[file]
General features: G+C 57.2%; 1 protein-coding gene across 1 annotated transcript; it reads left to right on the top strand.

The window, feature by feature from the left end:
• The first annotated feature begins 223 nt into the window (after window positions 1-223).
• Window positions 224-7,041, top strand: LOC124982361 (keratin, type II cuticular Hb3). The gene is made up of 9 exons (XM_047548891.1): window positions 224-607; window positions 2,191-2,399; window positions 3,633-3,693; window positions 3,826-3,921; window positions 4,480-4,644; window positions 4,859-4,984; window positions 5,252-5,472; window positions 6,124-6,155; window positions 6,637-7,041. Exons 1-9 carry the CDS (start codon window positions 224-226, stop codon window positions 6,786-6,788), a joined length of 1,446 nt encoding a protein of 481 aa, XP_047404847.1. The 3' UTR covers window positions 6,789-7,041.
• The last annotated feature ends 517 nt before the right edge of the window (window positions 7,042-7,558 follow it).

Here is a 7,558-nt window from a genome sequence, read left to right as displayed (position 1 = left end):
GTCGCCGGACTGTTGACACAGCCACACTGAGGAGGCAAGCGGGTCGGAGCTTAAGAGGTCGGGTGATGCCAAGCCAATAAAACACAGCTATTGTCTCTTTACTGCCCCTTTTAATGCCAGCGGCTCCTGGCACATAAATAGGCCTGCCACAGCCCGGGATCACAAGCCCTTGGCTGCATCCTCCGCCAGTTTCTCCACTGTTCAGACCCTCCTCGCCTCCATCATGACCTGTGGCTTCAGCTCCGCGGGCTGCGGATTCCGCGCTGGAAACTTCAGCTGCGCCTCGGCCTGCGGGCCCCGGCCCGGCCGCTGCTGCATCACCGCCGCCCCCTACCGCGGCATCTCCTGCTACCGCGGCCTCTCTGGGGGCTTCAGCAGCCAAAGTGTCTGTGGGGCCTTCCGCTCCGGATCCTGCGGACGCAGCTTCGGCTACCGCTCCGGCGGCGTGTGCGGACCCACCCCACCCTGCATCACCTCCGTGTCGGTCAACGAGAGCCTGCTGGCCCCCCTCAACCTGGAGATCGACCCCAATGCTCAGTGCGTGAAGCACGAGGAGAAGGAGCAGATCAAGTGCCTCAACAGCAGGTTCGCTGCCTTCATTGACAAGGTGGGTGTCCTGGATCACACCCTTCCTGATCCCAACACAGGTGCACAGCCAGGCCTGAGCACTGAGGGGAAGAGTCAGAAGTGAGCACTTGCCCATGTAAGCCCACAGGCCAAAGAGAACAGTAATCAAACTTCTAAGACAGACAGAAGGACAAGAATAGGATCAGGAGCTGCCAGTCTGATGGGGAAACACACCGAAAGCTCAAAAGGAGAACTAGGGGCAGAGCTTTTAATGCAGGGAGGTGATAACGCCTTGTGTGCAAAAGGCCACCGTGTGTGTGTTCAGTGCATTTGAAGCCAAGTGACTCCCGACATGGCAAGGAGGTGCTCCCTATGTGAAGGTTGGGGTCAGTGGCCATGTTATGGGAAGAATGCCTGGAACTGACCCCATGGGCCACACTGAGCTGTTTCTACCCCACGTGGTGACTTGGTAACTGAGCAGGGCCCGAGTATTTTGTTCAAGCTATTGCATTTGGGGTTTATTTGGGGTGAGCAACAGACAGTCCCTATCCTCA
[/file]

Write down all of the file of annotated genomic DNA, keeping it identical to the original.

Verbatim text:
General features: G+C 57.2%; 1 protein-coding gene across 1 annotated transcript; it reads left to right on the top strand.

The window, feature by feature from the left end:
• The first annotated feature begins 223 nt into the window (after window positions 1-223).
• Window positions 224-7,041, top strand: LOC124982361 (keratin, type II cuticular Hb3). The gene is made up of 9 exons (XM_047548891.1): window positions 224-607; window positions 2,191-2,399; window positions 3,633-3,693; window positions 3,826-3,921; window positions 4,480-4,644; window positions 4,859-4,984; window positions 5,252-5,472; window positions 6,124-6,155; window positions 6,637-7,041. Exons 1-9 carry the CDS (start codon window positions 224-226, stop codon window positions 6,786-6,788), a joined length of 1,446 nt encoding a protein of 481 aa, XP_047404847.1. The 3' UTR covers window positions 6,789-7,041.
• The last annotated feature ends 517 nt before the right edge of the window (window positions 7,042-7,558 follow it).

Here is a 7,558-nt window from a genome sequence, read left to right as displayed (position 1 = left end):
GTCGCCGGACTGTTGACACAGCCACACTGAGGAGGCAAGCGGGTCGGAGCTTAAGAGGTCGGGTGATGCCAAGCCAATAAAACACAGCTATTGTCTCTTTACTGCCCCTTTTAATGCCAGCGGCTCCTGGCACATAAATAGGCCTGCCACAGCCCGGGATCACAAGCCCTTGGCTGCATCCTCCGCCAGTTTCTCCACTGTTCAGACCCTCCTCGCCTCCATCATGACCTGTGGCTTCAGCTCCGCGGGCTGCGGATTCCGCGCTGGAAACTTCAGCTGCGCCTCGGCCTGCGGGCCCCGGCCCGGCCGCTGCTGCATCACCGCCGCCCCCTACCGCGGCATCTCCTGCTACCGCGGCCTCTCTGGGGGCTTCAGCAGCCAAAGTGTCTGTGGGGCCTTCCGCTCCGGATCCTGCGGACGCAGCTTCGGCTACCGCTCCGGCGGCGTGTGCGGACCCACCCCACCCTGCATCACCTCCGTGTCGGTCAACGAGAGCCTGCTGGCCCCCCTCAACCTGGAGATCGACCCCAATGCTCAGTGCGTGAAGCACGAGGAGAAGGAGCAGATCAAGTGCCTCAACAGCAGGTTCGCTGCCTTCATTGACAAGGTGGGTGTCCTGGATCACACCCTTCCTGATCCCAACACAGGTGCACAGCCAGGCCTGAGCACTGAGGGGAAGAGTCAGAAGTGAGCACTTGCCCATGTAAGCCCACAGGCCAAAGAGAACAGTAATCAAACTTCTAAGACAGACAGAAGGACAAGAATAGGATCAGGAGCTGCCAGTCTGATGGGGAAACACACCGAAAGCTCAAAAGGAGAACTAGGGGCAGAGCTTTTAATGCAGGGAGGTGATAACGCCTTGTGTGCAAAAGGCCACCGTGTGTGTGTTCAGTGCATTTGAAGCCAAGTGACTCCCGACATGGCAAGGAGGTGCTCCCTATGTGAAGGTTGGGGTCAGTGGCCATGTTATGGGAAGAATGCCTGGAACTGACCCCATGGGCCACACTGAGCTGTTTCTACCCCACGTGGTGACTTGGTAACTGAGCAGGGCCCGAGTATTTTGTTCAAGCTATTGCATTTGGGGTTTATTTGGGGTGAGCAACAGACAGTCCCTATCCTCA